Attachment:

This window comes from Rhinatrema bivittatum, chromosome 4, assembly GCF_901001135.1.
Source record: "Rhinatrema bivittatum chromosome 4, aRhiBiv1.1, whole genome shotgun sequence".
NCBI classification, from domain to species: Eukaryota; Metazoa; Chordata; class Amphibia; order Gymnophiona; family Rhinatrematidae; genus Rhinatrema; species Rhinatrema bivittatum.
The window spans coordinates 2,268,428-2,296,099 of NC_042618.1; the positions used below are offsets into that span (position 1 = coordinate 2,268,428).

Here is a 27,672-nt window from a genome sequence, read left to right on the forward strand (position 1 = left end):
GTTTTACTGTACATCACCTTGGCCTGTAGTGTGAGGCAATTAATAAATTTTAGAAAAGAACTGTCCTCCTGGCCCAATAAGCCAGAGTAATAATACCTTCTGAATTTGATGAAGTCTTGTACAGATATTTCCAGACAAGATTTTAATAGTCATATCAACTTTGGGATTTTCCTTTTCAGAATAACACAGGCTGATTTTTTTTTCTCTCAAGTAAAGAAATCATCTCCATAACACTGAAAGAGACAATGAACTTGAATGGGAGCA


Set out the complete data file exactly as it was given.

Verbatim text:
This window comes from Rhinatrema bivittatum, chromosome 4, assembly GCF_901001135.1.
Source record: "Rhinatrema bivittatum chromosome 4, aRhiBiv1.1, whole genome shotgun sequence".
NCBI classification, from domain to species: Eukaryota; Metazoa; Chordata; class Amphibia; order Gymnophiona; family Rhinatrematidae; genus Rhinatrema; species Rhinatrema bivittatum.
The window spans coordinates 2,268,428-2,296,099 of NC_042618.1; the positions used below are offsets into that span (position 1 = coordinate 2,268,428).

Here is a 27,672-nt window from a genome sequence, read left to right on the forward strand (position 1 = left end):
GTTTTACTGTACATCACCTTGGCCTGTAGTGTGAGGCAATTAATAAATTTTAGAAAAGAACTGTCCTCCTGGCCCAATAAGCCAGAGTAATAATACCTTCTGAATTTGATGAAGTCTTGTACAGATATTTCCAGACAAGATTTTAATAGTCATATCAACTTTGGGATTTTCCTTTTCAGAATAACACAGGCTGATTTTTTTTTCTCTCAAGTAAAGAAATCATCTCCATAACACTGAAAGAGACAATGAACTTGAATGGGAGCA